What To Do If You Can’t Learn To Code

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The Silicon Valley driven learn to code movement is now mainstream. The White House joined the wave with the National Day of Code. Granted there is some backlash. Then backlash to the backlash. I have whiplash trying to keep up with it all.

I jumped into the wave headfirst a few years ago. In 2012, I progressed through the vast majority of Codecademy and Rails for Zombies. I took CS50 via David Malan’s excellent online course. I can Fizzbuzz in both Ruby and Python, but no one is going to bring me on as their in house hacker.

While I enjoyed learning to code, I was terrible at it. I screamed at my screen for hours looking for the errant comma or colon that rendered my code crippled). I have some god-given talents, but coding is not one of them. I’ve come to terms with knowing I’m not going to be the 10x developer. I’m not even going to be the 1x developer. Perhaps with work, I could have developed into the 1/10x developer.

In my first job, I worked with successful, middling and unsuccessful General Managers. I tried to identify what separated the haves from the havenots. Goal being, of course, to make myself one of the success ones.

I saw two things that successful general managers had in common. First, most successful General Managers had a strong sales background. Second, most of the successful General Managers had other talented people supporting their efforts. The rest of this post will discuss the former item as the latter may be a bit of a chicken and egg situation.

If you want to be successful, and you can’t code, then you should learn how to sell. Sales is a foundational skill useful across all industries or a functions. Nothing happens until someone sells something to someone else. When interviewing for a job, you are selling yourself. When negotiating salary, you are selling yourself. When dating, you are selling yourself. When recruiting talent, you are selling yourself and your company.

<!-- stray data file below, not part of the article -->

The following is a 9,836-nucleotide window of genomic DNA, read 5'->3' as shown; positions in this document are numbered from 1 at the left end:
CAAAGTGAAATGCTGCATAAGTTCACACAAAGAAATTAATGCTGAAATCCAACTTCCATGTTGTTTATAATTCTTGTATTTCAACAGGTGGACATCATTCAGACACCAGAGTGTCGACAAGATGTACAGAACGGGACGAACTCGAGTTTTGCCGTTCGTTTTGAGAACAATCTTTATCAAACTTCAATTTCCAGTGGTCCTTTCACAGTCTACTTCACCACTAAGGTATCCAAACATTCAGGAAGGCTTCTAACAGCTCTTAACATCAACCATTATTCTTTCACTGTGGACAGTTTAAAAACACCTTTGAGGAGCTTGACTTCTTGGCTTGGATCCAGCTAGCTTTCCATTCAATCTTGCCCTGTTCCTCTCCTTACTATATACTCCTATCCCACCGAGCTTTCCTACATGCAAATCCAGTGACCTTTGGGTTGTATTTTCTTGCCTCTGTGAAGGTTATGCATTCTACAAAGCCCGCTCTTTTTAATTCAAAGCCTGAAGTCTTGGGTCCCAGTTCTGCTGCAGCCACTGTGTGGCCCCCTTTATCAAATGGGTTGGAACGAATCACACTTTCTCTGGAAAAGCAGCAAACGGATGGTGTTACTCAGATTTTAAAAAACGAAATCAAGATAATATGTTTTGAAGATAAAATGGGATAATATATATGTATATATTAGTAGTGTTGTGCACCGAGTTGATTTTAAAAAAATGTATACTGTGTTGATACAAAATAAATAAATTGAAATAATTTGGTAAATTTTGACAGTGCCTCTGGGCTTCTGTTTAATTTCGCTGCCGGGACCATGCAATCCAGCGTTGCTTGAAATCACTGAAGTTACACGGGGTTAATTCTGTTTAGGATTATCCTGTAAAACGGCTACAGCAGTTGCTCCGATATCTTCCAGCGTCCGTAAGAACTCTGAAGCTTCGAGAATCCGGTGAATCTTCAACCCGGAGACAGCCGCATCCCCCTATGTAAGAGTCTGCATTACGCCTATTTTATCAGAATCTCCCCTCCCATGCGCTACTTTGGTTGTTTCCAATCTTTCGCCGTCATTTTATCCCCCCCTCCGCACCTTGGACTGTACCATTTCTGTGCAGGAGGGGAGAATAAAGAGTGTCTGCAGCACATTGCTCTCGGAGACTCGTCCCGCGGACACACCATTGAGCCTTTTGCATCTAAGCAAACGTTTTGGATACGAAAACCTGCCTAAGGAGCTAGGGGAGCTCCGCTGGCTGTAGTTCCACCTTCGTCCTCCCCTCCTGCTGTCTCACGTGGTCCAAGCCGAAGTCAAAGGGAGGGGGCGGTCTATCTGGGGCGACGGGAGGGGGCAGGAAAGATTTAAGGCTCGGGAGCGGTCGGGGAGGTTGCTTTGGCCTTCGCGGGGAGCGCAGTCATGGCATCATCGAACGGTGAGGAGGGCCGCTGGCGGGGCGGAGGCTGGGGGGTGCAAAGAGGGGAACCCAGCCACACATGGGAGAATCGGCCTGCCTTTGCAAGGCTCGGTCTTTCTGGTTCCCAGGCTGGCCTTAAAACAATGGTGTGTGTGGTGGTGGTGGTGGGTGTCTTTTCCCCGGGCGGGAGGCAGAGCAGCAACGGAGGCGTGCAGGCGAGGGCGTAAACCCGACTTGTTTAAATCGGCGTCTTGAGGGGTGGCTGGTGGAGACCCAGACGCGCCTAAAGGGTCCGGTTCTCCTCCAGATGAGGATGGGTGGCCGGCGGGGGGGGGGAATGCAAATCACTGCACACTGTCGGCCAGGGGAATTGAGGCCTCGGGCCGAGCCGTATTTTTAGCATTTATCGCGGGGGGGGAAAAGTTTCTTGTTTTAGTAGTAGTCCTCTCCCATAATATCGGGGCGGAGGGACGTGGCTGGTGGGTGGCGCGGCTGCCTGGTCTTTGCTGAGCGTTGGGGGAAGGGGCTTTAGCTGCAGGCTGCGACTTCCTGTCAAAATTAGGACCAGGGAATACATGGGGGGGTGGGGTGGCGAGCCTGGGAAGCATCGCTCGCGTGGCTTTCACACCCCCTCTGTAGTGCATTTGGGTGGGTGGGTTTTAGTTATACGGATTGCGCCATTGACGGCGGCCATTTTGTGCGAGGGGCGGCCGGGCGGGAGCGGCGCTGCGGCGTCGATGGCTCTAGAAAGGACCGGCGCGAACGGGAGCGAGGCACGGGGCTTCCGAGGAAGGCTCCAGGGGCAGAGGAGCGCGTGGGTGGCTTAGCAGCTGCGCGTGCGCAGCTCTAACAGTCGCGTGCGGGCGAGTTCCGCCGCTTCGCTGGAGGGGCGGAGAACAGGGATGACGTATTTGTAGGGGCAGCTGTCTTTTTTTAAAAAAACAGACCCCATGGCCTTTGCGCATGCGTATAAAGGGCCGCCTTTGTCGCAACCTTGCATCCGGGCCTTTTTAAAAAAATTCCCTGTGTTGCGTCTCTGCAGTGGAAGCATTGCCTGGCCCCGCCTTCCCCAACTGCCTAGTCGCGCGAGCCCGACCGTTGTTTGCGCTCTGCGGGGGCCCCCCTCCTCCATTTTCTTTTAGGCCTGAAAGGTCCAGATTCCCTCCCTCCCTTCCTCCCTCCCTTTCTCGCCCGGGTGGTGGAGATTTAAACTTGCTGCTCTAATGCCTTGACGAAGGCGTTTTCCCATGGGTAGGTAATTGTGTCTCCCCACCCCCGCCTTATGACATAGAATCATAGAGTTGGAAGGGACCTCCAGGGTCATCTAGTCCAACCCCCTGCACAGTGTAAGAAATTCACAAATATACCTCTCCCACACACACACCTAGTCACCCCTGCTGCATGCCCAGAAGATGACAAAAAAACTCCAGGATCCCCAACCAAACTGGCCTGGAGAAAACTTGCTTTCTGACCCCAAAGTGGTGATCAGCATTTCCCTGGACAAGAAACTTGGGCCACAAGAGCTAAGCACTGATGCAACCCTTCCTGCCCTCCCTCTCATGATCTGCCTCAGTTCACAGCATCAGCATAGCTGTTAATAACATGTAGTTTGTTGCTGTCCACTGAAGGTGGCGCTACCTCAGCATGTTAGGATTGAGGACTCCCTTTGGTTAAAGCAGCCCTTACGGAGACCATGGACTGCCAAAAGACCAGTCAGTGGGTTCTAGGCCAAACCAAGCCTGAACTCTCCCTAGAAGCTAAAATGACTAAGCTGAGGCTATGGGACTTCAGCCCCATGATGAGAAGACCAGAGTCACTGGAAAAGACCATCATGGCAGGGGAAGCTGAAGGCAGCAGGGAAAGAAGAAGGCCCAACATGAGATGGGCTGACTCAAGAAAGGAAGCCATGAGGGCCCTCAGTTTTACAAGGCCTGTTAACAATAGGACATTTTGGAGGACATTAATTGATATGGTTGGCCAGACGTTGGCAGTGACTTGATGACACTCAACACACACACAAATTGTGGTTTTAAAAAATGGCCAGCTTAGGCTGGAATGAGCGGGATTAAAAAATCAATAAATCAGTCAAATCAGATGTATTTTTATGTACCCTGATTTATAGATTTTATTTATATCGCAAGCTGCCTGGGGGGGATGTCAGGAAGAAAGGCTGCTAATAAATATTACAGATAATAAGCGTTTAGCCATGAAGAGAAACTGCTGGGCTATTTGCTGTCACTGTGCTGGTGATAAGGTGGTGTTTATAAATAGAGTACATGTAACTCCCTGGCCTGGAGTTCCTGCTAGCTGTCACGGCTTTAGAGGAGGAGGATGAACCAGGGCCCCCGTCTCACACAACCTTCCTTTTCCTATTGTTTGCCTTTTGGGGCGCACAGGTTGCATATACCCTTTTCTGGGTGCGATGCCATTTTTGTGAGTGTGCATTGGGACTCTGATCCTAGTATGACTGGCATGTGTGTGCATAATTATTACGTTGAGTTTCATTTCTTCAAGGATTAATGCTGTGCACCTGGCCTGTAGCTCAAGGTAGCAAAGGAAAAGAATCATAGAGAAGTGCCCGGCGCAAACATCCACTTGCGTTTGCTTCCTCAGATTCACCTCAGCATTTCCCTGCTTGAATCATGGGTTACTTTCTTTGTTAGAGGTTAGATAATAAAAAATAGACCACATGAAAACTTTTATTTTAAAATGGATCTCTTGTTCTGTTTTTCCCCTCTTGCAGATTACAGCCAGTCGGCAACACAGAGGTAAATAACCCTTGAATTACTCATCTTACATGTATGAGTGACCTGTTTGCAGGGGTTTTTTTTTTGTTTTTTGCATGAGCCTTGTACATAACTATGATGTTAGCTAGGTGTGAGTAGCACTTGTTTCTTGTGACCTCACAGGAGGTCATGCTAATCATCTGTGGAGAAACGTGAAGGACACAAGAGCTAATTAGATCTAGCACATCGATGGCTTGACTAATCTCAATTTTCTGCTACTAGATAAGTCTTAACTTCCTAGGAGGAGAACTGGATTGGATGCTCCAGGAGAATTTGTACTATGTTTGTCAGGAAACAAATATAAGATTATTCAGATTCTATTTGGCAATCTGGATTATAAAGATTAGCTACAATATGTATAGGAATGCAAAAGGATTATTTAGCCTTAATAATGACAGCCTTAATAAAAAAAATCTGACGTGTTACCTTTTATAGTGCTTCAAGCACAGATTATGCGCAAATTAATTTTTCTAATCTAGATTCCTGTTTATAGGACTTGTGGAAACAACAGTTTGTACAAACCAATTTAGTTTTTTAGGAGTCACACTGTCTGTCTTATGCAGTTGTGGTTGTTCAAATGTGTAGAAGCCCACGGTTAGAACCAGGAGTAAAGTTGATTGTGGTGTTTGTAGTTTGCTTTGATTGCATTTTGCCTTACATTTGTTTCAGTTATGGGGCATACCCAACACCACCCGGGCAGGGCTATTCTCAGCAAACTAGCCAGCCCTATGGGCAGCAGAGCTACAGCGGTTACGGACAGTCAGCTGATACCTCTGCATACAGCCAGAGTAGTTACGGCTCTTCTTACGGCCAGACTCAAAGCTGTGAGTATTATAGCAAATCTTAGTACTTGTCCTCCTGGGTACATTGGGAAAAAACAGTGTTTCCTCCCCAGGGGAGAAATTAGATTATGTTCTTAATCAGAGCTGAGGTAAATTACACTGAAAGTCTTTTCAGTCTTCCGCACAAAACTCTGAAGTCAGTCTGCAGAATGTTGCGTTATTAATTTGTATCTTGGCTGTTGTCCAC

Contrary to popular opinion, I am not a natural born sales person. I had negative associations with sales before my experience at Cintas. I thought asking for what I wanted was crass or beneath me. I was the kid that refused to go door to door selling candy bars or pizzas or whatever item the school fundraiser was hawking to parents. But, I also lived a life wherein I got little of what I wanted.

I took the role in sales while holding my nose at the prospect of asking people for money. It was like eating vegetables or taking my vitamins. Unpleasant, but necessary.

I had excellent mentors that helped me hone my sales craft. I had the benefit of learning from ninjas like Kevin Russo, Ryan Parker, Robb Kleinmann, and Michael Servello. I watched rock stars like John Kopasidas, John Rumcik, and Forrest Belcher. I worked alongside young guns like Bill Greenway, Geoff McBurroughs and Angelico Obedoza.  Most of the folks mentioned are still lights out sales people, 8-10 years later. Many are selling different products or services than they were in 2005. All have a valuable skill set that every company in America covets.

I think everyone should learn how to sell. Perhaps it won’t be their chosen career, but it will be a valuable skill that helps them for the rest their lives.

Those who can code, code. Those who can’t, sell the product. Every product and every company in the world needs both. You should figure out which one of those two skill sets you will learn.

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